I was doing more music before I got that camera. I had a punk rock band then, and I occasionally would create line art. When I got into photography, I somehow saw the magic in this medium and eventually my interest widened and branched out to photo-manipulation.

Why did you decide to move from straight photography to manipulated photography? What inspired you to decide to try this new method that created your style?

I wanted to express myself more. I do photo-manipulation to express how I feel about the photographs I use; or what is happening in the environment that I am thriving in. I also do photo-manipulation to express an imagined memory or even how I feel from a [real] memory. However, in photography, I mainly capture raw and often overlooked tales in our society, or individuals and their stories.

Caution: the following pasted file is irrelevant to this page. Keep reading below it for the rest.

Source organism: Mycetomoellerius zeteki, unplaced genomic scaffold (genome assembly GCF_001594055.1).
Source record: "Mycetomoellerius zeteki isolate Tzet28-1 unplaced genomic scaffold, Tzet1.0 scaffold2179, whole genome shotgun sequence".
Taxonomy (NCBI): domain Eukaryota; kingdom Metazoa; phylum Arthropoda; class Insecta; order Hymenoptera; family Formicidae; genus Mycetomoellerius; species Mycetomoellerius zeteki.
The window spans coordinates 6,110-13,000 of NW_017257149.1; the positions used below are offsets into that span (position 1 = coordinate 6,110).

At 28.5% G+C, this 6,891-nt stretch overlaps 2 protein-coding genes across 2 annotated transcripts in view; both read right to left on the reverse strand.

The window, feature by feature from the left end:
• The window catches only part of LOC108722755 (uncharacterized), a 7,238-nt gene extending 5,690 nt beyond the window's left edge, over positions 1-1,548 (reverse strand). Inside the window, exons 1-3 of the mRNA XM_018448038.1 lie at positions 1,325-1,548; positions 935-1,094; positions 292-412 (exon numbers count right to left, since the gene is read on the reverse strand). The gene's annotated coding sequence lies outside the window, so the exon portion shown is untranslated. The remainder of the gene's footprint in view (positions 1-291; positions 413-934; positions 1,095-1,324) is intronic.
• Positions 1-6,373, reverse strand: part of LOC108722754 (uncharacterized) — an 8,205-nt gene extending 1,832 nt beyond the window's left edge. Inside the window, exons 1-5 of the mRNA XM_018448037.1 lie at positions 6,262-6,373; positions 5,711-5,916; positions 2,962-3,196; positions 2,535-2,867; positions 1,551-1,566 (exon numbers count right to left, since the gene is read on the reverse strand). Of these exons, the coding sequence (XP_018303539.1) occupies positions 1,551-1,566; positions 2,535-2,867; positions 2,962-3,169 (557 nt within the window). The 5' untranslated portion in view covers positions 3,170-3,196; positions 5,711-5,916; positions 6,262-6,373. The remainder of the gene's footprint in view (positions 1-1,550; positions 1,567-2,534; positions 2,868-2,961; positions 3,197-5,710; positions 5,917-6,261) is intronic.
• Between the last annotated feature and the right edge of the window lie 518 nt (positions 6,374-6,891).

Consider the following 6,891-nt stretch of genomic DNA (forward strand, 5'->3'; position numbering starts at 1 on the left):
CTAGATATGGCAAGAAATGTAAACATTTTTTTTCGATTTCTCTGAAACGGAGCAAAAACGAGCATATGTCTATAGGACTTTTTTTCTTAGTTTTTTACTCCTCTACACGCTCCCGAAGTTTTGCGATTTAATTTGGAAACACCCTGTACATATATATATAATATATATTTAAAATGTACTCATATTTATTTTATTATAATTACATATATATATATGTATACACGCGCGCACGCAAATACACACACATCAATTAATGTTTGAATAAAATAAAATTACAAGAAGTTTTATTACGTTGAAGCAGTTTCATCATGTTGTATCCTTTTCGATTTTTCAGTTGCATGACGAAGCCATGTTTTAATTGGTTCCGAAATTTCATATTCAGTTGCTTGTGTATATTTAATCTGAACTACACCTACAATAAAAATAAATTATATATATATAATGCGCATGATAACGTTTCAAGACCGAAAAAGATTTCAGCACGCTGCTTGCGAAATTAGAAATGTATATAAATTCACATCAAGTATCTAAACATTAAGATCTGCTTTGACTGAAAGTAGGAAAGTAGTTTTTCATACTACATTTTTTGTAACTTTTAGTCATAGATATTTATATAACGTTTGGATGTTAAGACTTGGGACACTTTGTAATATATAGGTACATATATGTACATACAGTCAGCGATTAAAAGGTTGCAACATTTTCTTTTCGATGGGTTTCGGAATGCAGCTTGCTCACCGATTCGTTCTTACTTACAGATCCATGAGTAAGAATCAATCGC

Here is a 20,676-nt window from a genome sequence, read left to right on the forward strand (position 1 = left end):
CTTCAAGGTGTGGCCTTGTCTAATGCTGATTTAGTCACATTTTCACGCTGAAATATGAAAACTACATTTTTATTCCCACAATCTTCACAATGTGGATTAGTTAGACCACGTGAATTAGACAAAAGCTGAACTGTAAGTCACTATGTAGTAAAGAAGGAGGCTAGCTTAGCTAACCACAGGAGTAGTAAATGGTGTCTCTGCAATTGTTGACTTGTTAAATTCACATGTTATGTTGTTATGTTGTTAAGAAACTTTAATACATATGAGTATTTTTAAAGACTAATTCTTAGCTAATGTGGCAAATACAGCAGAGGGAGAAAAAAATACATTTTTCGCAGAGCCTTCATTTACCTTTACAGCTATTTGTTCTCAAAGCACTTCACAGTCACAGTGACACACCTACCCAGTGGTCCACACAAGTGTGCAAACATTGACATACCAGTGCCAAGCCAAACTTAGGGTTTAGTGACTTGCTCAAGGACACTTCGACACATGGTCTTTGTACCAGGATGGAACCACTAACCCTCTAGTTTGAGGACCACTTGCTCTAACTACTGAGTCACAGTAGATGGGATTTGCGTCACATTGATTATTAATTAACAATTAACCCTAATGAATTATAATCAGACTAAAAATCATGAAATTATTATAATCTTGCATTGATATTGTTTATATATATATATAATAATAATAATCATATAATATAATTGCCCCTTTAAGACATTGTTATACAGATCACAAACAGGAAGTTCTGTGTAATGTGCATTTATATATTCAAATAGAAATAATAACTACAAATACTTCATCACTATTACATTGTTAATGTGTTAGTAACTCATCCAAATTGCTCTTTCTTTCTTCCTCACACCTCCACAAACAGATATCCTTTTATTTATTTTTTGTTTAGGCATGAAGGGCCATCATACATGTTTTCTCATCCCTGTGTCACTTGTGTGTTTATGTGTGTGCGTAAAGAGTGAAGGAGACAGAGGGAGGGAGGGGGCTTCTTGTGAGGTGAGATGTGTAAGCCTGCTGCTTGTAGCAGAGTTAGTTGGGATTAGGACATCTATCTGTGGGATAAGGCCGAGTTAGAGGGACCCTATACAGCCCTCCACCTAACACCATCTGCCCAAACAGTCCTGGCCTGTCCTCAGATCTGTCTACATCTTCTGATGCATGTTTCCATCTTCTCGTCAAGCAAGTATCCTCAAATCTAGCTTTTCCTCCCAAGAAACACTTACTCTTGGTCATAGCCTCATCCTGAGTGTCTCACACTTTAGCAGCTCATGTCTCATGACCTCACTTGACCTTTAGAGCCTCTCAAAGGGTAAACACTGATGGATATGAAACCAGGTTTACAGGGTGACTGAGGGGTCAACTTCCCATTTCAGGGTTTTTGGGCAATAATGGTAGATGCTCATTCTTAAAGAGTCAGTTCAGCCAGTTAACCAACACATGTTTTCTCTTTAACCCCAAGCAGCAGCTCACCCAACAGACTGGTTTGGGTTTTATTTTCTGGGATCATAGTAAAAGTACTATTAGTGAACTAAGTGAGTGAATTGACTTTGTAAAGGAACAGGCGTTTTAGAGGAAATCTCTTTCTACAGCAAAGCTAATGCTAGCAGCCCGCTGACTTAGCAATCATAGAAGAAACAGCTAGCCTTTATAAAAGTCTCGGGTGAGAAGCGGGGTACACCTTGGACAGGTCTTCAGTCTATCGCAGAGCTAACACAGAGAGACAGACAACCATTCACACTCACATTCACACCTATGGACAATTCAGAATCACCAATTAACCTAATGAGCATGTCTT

The Atrocities of the Silent

The Atrocities of the Silent

What programs do you use to create your pieces? Did you teach yourself how to use them?

I use Photoshop and yes I taught myself how to use it. I learned through experimentation and sometimes viewing some tutorials on the internet.

Stock photos make up a lot of the pieces that go into your work – some photos you’ve taken yourself and some from places like Shutterstock and deviantart. Have photographers who took the original images ever recognized their works in your art. If so, what are their reactions?